Currently, the IDOT permit office offers online permitting for a small selection of the vast array of permits authorized by the Illinois Vehicle Code. With thousands of permit customers ordering over $14 million worth of permits on an annual basis, the time had come to modernize the system. The product IDOT will soon unveil will provide permits not just for routine movements, but also limited continuous and eventually superload permits…instantaneously. It is called ITAP, short for Illinois Transportation Automated Permits. Over the last 18 months, the Illinois Department of Transportation has put GIS to work by creating a highly sophisticated and cutting edge automated permitting system set to roll out on late October or early November 2012.
Like all new things, there is a learning curve. No new technological initiative works 100% the moment the switch is thrown. The system requires data from people who make mistakes, so there will be some hiccups while the trucking customers learn the new way of obtaining permits. To prepare for this, IDOT has conducted several in-person training seminars for the trucking industry in both Springfield and in Schaumburg. They have recorded a 90-minute webinar to train customers about the system. Prior to the launch date, IDOT will conduct a live webinar to clarify any last minute modifications. Several emails advising the permit customers to study up on the new system have been sent out. IDOT has done their due diligence…if you are a permit customer, have you done yours?Read more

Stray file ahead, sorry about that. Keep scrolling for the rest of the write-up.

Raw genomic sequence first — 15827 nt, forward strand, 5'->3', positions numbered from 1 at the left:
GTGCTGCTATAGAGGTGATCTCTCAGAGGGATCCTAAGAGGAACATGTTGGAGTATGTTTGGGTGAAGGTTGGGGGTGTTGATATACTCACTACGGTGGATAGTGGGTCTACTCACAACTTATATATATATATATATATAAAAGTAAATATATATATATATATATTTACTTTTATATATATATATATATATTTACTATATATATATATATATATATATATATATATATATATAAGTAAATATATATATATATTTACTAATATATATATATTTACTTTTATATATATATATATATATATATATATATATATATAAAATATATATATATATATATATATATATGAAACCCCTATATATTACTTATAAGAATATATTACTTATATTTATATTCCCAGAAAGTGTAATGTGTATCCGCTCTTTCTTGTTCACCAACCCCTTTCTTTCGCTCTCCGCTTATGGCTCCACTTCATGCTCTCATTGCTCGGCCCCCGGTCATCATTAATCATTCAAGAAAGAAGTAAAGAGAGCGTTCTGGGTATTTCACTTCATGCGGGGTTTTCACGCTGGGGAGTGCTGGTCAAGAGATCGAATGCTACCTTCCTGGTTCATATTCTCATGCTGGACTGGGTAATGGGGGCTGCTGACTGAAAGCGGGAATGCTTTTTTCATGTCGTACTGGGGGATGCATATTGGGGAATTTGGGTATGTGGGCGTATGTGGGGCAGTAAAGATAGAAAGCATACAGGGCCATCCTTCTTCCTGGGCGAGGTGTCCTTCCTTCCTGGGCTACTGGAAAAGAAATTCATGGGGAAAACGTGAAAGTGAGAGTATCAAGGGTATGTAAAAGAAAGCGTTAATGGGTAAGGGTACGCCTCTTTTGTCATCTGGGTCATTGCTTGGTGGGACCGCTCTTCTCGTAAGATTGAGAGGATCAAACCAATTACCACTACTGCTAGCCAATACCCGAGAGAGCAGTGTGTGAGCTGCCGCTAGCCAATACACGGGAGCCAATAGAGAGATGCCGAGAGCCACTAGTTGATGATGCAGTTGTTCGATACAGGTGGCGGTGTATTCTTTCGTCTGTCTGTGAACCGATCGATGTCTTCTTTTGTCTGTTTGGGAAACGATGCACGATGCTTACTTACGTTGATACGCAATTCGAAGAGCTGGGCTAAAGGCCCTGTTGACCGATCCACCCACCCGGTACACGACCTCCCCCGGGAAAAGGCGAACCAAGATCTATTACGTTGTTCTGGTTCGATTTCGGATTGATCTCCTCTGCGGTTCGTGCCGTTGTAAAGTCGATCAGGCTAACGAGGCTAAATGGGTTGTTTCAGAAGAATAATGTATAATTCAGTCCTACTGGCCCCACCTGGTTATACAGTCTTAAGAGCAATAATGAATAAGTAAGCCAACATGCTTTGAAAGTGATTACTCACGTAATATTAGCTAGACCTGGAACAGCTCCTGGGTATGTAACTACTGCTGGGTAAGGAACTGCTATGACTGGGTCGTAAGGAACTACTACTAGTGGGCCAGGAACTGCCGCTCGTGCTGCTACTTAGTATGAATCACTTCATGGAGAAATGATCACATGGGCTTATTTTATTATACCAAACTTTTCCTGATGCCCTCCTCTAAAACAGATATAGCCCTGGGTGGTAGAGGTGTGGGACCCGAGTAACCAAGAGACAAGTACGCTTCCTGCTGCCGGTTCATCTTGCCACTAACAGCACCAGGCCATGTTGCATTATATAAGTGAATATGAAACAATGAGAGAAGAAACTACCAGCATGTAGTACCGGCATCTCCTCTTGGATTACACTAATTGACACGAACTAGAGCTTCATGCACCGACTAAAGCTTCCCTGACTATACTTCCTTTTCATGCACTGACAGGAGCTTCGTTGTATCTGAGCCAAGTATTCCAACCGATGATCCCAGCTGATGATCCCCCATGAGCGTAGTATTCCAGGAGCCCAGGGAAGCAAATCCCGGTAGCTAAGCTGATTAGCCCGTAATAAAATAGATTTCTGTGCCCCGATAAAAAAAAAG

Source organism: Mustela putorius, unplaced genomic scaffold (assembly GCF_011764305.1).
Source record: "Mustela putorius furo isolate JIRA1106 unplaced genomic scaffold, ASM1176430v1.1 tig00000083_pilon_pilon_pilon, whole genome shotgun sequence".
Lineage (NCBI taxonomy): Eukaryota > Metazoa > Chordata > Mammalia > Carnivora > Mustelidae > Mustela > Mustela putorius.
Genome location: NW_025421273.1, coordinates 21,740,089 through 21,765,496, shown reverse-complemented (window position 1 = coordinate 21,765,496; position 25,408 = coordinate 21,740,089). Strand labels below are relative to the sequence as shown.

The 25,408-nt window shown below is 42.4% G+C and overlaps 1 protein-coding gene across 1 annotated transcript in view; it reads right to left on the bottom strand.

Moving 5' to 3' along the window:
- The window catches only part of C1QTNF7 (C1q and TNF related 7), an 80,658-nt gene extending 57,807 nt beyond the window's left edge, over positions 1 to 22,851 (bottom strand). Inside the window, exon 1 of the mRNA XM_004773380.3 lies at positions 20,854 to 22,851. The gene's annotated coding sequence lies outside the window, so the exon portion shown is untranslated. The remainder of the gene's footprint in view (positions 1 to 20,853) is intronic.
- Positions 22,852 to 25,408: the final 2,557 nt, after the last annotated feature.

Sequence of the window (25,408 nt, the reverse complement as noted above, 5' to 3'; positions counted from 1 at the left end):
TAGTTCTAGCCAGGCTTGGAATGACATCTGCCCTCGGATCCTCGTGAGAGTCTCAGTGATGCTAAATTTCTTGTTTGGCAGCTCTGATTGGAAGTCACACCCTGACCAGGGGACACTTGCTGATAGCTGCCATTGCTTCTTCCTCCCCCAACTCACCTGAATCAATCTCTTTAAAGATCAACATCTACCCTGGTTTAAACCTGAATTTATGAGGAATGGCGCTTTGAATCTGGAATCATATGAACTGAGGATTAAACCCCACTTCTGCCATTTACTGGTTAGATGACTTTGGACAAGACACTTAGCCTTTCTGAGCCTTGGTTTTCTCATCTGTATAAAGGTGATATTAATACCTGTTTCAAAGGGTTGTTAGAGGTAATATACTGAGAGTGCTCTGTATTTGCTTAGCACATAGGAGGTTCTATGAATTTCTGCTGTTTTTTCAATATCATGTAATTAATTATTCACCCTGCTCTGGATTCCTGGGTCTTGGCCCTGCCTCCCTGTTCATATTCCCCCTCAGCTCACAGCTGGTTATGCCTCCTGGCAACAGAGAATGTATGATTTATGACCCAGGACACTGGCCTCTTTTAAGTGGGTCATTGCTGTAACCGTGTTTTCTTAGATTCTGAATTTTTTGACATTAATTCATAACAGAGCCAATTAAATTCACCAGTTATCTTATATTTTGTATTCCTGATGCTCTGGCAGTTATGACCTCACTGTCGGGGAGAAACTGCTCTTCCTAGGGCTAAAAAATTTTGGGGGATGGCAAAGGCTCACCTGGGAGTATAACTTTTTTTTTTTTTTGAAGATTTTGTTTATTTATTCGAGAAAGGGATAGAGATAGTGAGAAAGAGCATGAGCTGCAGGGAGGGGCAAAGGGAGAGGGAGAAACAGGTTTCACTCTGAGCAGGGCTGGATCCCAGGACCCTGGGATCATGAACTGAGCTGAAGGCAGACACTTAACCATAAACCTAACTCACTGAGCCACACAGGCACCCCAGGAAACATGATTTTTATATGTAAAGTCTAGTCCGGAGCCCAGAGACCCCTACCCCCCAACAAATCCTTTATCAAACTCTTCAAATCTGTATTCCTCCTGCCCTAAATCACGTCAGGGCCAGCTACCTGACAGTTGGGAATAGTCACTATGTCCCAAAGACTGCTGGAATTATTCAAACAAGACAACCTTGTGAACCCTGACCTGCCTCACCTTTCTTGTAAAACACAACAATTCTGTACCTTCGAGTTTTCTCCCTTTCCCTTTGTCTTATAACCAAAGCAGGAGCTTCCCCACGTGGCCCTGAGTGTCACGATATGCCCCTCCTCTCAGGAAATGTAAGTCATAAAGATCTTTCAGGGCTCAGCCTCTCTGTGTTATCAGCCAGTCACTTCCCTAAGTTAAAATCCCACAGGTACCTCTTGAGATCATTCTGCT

It Doesn’t Pay to Disobey
We like to think police officers hold a higher value in society than traffic signs, but in reality they both share a common authority to regulate traffic. The human police officer is granted this authority in the Illinois Vehicle Code (625 ILCS 5/1-162). Traffic signs, officially called traffic control devices, also receive their authority to control traffic in the IVC (625 ILCS 5/1-154). Traffic control devices include signs, lane markings and signals as well. When it comes to truck enforcement, the two are vastly different.